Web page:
One day Peter and John were going up to the temple at the hour of prayer, at three o’clock in the afternoon. And a man lame from birth was being carried in. People would lay him daily at the gate of the temple called the Beautiful Gate so that he could ask for alms from those entering the temple. When he saw Peter and John about to go into the temple, he asked them for alms. Peter looked intently at him, as did John, and said, “Look at us.” And he fixed his attention on them, expecting to receive something from them.
But Peter said, “I have no silver or gold, but what I have I give you; in the name of Jesus Christ of Nazareth, stand up and walk.” And he took him by the right hand and raised him up; and immediately his feet and ankles were made strong. Jumping up, he stood and began to walk, and he entered the temple with them, walking and leaping and praising God.
All the people saw him walking and praising God, and they recognized him as the one who used to sit and ask for alms at the Beautiful Gate of the temple; and they were filled with wonder and amazement at what had happened to him.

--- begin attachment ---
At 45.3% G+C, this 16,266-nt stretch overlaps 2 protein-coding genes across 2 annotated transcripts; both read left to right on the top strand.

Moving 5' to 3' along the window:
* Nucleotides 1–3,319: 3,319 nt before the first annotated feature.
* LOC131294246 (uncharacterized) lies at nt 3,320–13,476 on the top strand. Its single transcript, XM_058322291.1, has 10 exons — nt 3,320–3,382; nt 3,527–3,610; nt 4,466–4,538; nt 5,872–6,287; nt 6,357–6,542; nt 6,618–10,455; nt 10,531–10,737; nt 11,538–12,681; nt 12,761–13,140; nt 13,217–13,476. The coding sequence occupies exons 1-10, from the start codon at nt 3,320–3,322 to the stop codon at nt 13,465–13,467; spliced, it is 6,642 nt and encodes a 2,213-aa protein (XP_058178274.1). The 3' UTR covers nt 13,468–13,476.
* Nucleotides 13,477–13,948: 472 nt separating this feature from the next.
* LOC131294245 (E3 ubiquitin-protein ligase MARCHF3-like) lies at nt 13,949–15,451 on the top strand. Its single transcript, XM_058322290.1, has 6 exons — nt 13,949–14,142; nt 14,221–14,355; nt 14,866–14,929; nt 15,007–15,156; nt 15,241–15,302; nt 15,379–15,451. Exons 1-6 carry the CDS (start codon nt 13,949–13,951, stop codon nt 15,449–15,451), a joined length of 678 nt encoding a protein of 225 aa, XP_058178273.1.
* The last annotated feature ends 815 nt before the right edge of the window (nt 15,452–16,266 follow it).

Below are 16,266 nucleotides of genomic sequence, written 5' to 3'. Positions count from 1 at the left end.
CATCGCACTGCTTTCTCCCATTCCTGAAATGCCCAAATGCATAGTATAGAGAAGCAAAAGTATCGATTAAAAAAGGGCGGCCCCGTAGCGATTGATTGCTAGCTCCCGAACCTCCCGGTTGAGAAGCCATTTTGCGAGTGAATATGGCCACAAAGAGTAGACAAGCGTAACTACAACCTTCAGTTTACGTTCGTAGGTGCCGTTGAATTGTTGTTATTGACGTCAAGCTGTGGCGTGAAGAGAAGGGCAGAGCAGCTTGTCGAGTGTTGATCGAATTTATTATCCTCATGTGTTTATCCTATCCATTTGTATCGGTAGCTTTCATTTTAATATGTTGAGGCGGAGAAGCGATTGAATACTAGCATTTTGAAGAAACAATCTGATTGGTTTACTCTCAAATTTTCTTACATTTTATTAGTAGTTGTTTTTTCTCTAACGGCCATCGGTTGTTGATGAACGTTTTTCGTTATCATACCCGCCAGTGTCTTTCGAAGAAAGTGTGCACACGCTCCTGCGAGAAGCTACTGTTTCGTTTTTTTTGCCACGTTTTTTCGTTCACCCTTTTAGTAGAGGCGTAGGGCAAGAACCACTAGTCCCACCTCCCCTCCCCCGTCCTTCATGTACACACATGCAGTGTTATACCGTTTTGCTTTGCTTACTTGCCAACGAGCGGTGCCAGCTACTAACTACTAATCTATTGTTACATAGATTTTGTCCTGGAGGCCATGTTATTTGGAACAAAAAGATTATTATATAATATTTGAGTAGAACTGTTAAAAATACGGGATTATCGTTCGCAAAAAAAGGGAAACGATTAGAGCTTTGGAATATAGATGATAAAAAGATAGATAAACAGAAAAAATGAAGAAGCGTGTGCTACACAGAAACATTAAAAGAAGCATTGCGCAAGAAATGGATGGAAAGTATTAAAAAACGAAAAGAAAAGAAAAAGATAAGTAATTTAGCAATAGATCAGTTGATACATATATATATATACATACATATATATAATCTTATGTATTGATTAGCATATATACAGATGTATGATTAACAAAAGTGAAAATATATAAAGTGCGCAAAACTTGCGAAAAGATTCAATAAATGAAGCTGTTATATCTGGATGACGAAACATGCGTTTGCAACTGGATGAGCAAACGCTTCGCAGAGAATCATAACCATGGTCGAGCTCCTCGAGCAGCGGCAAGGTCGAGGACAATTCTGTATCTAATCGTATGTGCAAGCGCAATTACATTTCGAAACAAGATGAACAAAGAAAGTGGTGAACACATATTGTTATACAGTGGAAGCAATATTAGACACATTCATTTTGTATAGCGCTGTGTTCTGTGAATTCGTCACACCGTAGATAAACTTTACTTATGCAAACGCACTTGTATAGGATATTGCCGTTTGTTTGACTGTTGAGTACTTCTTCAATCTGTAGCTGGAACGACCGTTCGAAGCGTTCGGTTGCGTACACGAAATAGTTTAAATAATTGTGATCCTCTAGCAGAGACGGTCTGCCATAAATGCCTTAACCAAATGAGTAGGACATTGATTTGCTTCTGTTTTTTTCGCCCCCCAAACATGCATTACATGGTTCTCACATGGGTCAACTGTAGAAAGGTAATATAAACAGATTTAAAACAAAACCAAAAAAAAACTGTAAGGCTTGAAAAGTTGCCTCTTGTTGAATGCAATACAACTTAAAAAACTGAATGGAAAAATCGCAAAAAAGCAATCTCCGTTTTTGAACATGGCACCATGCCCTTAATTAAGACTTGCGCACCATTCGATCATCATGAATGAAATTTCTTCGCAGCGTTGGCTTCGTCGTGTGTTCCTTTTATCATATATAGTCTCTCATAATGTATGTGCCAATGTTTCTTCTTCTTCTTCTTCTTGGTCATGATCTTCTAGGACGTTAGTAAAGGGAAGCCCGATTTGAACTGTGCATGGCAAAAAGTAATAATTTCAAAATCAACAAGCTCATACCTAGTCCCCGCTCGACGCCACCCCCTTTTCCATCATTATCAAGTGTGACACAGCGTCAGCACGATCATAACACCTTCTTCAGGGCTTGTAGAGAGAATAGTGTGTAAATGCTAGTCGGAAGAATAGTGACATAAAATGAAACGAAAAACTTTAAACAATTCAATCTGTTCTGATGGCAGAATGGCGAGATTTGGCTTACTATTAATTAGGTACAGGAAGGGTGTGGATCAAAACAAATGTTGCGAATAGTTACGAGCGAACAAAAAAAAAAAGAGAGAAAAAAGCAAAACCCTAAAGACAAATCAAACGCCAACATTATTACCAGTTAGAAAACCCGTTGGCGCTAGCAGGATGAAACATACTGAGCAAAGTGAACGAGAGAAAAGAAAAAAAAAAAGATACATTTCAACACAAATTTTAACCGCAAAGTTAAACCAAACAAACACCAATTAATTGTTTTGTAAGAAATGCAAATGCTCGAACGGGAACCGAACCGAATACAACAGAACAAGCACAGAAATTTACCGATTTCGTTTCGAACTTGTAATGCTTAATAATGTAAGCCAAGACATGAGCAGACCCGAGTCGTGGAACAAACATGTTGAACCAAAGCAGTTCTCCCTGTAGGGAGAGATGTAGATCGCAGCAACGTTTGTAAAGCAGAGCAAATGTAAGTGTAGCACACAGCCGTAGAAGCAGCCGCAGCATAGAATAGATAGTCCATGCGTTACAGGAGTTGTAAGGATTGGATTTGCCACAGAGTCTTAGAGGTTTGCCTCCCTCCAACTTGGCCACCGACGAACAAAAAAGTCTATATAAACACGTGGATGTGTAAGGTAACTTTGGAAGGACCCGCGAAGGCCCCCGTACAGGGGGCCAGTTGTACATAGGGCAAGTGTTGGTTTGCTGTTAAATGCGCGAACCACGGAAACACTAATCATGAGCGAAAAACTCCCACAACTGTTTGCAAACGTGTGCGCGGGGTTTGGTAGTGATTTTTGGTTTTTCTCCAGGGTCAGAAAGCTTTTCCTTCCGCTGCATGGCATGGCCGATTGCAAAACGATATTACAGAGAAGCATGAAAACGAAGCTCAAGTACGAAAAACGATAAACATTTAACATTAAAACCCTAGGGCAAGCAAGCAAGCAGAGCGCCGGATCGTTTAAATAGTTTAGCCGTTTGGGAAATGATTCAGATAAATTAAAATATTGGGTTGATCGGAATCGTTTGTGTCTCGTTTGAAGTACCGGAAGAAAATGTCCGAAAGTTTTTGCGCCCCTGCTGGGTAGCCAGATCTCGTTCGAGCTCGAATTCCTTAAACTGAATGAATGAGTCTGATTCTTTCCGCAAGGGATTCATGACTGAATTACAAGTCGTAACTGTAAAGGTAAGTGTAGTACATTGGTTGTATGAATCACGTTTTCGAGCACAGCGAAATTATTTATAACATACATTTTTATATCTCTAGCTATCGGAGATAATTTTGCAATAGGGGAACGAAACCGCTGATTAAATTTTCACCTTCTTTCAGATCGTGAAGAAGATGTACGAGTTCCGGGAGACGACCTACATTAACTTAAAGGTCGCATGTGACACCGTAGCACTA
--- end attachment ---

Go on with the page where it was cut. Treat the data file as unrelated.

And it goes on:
New Revised Standard Version, copyright 1989, by the National Council of the Churches of Christ in the United States of America. Used by permission. All rights reserved. USCCB approved.
As much as I rejoice that God or Jesus or a saint makes the blind see or the lame walk, my question long has been “Why not heal them all?” If the response is that these particular people’s faith is the factor, I can’t help but imagine that there have been many good and faithful people who begged for the lives of their children or an ease of terrible suffering only to have those requests denied. So I was initially heartened by the first part of the reading from Acts 3 which indicates that Peter and John tell the “crippled man” not to expect anything from them other than faith in Jesus.
But then the reading tells us that the man “leaped up, stood, and walked around.” Maybe I am paying attention to the wrong part of the story. Maybe the important thing is that Peter and John did not just walk by this man who had long sat by the gate, passed by thousands on their way to Temple. Maybe the important thing is that they acknowledged him as a human being; they touched him, raised him up, and invited him in.
—Bren Ortega Murphy, PhD is a faculty member in Communications Studies at Loyola University Chicago. She holds a joint appointment in Loyola’s Women’s Studies program.
Risen Jesus, Lord of my life, give me eyes to see, a heart to mend,
hands to strengthen and heal whomever you send across my path today.
Expand my spirit these holy days of Easter. Amen.
—the Jesuit prayer team
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